• Vol. 41 No. 3, 115–124
  • 15 March 2012

The Implantable Loop Recorder—An Important Addition to the Armentarium in the Management of Unexplained Syncope



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Introduction: Unexplained syncope is a common condition with a significant impact both on the patient and on healthcare expenditure. Often, the diagnosis is hampered due to the temporary sporadic nature of the symptoms. Conventional monitoring methods have a low yield for identifying an abnormality during a spontaneous event. The implantable loop recorder (ILR), often underutilised, is an important diagnostic device that may fill this void in the early assessment of patients presenting with syncope.

Materials and Methods: This article begins with 2 case vignettes which highlight the clinical utility of ILRs in making a definitive diagnosis and guiding subsequent management. This is followed by a review of the existing evidence for ILRs, including the recent international guidelines, underpinning the role of ILRs in the present management algorithm of patients presenting with unexplained syncope. The technical aspects and cost implications will also be reviewed.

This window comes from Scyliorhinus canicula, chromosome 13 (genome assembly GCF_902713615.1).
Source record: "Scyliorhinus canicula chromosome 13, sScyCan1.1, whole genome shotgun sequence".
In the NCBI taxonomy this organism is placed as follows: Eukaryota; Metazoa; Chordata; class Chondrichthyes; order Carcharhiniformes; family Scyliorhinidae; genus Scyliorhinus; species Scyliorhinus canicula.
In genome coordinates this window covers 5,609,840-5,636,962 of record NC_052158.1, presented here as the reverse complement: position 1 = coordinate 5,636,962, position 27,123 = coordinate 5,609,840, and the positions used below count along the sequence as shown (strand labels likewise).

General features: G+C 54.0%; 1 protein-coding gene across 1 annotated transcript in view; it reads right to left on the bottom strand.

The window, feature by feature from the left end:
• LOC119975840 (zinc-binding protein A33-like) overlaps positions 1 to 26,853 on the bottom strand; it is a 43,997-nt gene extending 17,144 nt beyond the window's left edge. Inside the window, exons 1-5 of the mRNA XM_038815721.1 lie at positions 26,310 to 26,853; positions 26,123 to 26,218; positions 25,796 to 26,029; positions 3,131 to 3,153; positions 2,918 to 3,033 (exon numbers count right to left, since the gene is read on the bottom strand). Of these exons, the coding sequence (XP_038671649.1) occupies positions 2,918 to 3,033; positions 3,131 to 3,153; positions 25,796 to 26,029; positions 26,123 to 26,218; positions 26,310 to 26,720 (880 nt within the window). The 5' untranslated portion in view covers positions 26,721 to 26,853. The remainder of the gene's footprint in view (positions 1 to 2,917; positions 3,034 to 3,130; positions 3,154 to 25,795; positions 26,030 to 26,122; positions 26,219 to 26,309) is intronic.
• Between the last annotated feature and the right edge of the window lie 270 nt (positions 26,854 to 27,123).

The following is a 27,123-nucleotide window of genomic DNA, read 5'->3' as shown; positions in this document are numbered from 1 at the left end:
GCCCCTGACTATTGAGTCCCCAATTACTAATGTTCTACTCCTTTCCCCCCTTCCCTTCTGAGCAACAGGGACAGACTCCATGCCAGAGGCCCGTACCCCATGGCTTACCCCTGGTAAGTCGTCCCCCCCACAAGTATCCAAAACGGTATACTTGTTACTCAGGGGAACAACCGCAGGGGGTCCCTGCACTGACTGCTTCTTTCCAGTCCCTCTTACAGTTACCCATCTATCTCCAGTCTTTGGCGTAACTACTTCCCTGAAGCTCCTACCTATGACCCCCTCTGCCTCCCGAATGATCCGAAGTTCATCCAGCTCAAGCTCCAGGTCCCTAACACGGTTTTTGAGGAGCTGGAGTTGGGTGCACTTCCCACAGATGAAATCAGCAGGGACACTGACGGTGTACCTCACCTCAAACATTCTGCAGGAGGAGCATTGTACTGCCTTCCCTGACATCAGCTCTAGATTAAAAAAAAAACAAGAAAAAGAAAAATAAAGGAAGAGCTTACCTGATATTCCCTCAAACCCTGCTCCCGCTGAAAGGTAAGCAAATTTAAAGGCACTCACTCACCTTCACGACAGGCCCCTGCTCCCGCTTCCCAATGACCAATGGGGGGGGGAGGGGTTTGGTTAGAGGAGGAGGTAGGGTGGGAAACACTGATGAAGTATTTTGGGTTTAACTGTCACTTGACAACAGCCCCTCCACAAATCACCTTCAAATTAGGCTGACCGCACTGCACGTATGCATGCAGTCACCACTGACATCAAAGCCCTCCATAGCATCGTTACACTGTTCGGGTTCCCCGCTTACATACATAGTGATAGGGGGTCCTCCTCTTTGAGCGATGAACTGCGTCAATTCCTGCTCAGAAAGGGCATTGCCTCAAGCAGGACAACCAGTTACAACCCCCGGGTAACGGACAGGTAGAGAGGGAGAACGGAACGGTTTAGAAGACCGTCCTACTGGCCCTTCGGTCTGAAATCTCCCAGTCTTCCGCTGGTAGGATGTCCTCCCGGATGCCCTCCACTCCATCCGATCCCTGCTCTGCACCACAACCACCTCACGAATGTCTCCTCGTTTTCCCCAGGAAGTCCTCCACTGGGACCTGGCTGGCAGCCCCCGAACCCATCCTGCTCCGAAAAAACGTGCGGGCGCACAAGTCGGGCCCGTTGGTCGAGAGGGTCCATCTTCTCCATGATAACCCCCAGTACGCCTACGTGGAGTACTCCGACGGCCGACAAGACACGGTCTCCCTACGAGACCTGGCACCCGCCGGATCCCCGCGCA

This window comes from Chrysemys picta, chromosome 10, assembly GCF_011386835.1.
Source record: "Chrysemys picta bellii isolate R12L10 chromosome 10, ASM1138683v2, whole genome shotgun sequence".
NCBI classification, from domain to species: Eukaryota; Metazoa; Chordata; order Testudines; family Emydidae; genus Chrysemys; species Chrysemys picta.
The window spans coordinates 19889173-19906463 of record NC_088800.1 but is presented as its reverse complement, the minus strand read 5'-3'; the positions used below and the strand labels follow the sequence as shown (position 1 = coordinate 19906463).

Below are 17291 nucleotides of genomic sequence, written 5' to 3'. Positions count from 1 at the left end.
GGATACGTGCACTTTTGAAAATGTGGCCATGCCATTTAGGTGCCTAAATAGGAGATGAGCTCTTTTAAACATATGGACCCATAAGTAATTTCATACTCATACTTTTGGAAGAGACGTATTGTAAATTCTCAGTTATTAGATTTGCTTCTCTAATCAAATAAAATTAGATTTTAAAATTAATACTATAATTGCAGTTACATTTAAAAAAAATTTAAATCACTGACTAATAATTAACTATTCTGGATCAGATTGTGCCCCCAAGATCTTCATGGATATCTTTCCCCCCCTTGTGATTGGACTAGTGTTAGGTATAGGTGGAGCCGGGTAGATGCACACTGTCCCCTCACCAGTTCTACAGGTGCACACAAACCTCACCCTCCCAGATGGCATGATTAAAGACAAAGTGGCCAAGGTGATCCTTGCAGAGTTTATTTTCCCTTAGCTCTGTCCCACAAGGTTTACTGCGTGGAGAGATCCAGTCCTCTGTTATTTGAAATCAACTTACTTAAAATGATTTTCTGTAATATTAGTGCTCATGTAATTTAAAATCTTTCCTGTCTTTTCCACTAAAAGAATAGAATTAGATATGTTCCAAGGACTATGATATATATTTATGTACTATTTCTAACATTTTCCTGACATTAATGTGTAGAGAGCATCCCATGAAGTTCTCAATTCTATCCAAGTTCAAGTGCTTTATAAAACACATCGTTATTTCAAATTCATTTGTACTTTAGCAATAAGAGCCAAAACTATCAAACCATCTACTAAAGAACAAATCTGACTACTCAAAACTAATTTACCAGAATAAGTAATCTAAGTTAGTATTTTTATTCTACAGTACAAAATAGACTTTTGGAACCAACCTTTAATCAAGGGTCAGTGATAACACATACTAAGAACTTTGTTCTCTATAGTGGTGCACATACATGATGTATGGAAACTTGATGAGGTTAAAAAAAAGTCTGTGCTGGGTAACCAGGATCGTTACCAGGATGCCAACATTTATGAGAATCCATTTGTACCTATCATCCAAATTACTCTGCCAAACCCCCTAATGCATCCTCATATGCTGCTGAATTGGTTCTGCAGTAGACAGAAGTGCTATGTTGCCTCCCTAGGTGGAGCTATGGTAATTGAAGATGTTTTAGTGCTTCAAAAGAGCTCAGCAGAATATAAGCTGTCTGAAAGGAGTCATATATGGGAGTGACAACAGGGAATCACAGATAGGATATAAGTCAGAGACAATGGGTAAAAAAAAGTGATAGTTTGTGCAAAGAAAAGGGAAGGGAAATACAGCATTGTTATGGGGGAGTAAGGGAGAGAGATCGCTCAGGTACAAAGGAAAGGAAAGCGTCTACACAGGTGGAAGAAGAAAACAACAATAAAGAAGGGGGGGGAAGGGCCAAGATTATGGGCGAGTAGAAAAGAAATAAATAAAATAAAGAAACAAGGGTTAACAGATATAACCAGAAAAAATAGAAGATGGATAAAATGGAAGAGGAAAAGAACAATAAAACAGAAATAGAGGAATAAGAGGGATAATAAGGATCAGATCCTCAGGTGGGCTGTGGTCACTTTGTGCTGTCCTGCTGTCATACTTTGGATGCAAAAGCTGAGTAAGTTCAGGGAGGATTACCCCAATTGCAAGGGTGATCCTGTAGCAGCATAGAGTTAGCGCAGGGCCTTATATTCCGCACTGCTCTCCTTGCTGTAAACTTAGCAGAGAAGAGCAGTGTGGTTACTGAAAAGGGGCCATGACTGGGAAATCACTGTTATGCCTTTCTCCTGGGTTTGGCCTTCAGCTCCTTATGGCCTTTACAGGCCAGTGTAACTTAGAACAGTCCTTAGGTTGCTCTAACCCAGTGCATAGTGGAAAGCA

Results: Present evidence-based international guidelines have recommended the early use of ILRs in the management of patients with unexplained syncope. Furthermore, there may also be an important role for ILR use in patients with presumed epilepsy refractory to treatment and in the neurally mediated syncope cohort with recurrent symptoms. Cost benefit analysis also demonstrates advantages with early ILR use.

Conclusion: The early use of ILR in selected patients remains an accurate, cost-effective, high yield tool for diagnosis and management of patients with unexplained syncope. However, its use should not detract from the importance of taking a detailed medical history and physical examination in the initial assessment to facilitate identification of the aetiology and risk stratification of patients.

Syncope is a clinical syndrome characterised by transient loss of consciousness and postural tone that is most often due to temporary and self terminating global cerebral hypoperfusion. It is a commonly encountered condition with up to 40% of selected populations having experienced an episode of syncope in their lifetime, moreover 6% of all acute medical admissions can be attributed to a recurrent syncopal event. Although a benign prognosis in the majority, syncope secondary to a cardiac cause can carry 18% to 33% of 1-year mortality.

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